CBS Braces For Writers' Strike
Nancy Tellem, president of CBS Paramount Network Television Entertainment Group, said if the Writers Guild of America stages a fall walkout, her network is prepared. Speaking Thursday at a CBS executive panel session at the Television Critics Association meeting, she said the net is confident it will fill out the schedule. "We are looking at a library of movies, we are looking at reality--at the shows we have," she said.
A number of other networks and studios have been stockpiling scripts in an effort to thwart a possible shortage of prime-time material. CBS isn't adopting this strategy.
"If you look at what happened with the last strike, all the networks' schedules were filled with movies, reality shows and magazines," said Tellem. "At the end of the day, it impacted the writers in a horrible way. What we hope is that we will get to the table. We haven't yet. The hope is that we will reach an agreement. We would be foolish to say we are not preparing."
During the executive session at the TCA, CBS executives fielded questions about the different ways of scheduling new programming, such as the network's new serialized hit, "Jericho." It went off the air in November, but returns later this month. To fill the void, CBS has built out much of its Internet-related "Jericho" content to tide viewers over until new episodes are scheduled. But critics wondered if too much time has lapsed.
"We looked at other networks, we read viewer mail, and we thought we were better to schedule it in essentially two blocks, two chunks," said Kelly Kahl, senior executive vice president of programming operations at CBS. "The online [content] was just a nice kicker."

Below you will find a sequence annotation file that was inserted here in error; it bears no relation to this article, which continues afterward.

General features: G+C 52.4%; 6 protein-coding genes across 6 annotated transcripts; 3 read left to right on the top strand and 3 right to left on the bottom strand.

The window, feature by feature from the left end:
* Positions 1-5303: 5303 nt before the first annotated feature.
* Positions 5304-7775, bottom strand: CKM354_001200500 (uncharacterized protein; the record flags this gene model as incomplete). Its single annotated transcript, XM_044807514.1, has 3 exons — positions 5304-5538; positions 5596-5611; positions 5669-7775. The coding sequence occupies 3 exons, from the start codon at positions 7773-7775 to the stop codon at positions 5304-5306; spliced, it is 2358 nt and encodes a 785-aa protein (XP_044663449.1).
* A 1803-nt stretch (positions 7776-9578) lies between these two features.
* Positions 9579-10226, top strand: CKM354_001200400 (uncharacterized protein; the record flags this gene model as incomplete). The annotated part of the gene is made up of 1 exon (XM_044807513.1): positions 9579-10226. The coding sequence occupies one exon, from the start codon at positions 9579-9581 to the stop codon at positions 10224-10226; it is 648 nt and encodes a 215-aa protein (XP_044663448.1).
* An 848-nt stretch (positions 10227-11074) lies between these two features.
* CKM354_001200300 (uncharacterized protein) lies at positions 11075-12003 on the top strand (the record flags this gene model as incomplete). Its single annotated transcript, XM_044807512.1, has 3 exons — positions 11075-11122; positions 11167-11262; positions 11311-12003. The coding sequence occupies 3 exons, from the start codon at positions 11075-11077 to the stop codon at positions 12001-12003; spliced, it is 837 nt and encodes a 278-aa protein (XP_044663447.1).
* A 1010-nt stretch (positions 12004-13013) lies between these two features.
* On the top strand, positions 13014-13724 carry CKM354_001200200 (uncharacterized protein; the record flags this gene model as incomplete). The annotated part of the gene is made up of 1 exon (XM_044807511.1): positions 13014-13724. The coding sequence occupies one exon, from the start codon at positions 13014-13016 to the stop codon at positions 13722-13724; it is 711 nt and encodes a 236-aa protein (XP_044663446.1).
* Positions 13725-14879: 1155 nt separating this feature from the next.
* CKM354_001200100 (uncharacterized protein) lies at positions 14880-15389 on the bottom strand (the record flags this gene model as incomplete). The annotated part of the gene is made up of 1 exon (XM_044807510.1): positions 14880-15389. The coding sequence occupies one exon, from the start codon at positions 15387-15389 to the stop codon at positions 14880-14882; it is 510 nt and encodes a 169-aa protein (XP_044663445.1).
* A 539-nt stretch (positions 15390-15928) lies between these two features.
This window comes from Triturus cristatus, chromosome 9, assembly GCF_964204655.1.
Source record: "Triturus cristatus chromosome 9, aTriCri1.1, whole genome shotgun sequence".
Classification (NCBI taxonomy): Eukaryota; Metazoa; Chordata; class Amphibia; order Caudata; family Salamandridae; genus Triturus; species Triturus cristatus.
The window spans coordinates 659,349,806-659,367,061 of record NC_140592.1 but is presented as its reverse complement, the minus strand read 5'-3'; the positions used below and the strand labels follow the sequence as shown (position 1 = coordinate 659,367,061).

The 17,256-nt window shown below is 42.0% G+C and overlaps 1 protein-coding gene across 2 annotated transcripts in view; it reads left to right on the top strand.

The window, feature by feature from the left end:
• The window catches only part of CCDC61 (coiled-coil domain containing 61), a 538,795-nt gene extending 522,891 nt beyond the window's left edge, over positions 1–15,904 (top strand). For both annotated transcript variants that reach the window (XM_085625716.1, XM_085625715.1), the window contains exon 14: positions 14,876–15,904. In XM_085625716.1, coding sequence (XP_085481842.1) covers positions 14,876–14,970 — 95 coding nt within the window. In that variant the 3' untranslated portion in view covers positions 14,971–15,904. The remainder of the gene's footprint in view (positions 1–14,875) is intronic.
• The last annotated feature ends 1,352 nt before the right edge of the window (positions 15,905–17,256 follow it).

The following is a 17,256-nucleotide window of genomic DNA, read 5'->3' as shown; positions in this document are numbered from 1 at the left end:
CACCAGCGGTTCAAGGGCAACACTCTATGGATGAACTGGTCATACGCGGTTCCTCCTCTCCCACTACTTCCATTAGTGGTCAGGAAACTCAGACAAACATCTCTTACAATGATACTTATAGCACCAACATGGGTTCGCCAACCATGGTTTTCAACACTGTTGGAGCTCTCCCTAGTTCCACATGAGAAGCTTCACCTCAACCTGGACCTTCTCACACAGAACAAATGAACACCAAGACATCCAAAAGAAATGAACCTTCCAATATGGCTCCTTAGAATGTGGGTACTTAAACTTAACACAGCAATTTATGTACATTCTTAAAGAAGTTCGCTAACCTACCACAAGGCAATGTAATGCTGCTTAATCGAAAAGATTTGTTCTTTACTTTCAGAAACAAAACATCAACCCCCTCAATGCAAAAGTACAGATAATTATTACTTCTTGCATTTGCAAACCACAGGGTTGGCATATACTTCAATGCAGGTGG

This tactic goes against CBS' typical strategy of re-airing its prime-time shows. Many CBS shows are self-contained crime-procedural dramas that the network has had success in re-airing. But re-airing episodes of serialized dramas makes it tougher for nets to bring in new viewers, since they aren't familiar with the background story or plot lines.
"We are looking for a balance on the schedule," said Kahl. "If you have too many serials, then in the repeat cycle, you have no numbers at all."
Regarding the new season of Fox's "American Idol"--and its major impact on ratings--CBS isn't running away from the still hot show. CBS fared well on Tuesday night, the show's debut. It did better than most networks with "NCIS" and "The Unit."
"These shows are not "Idol"-proof, they are just "Idol"-resistant,'" said Kahl. He noted that "NCIS" did 95% of what it usually does, "where everyone else got vaporized."
Concerning the viability of the "CSI" franchise, Nina Tassler, president of CBS Entertainment, said there is no plan to roll out other series set in different cities. She also noted that "when you look at the growth of [CSI:] Miami' and [CSI:] New York, they have a long future."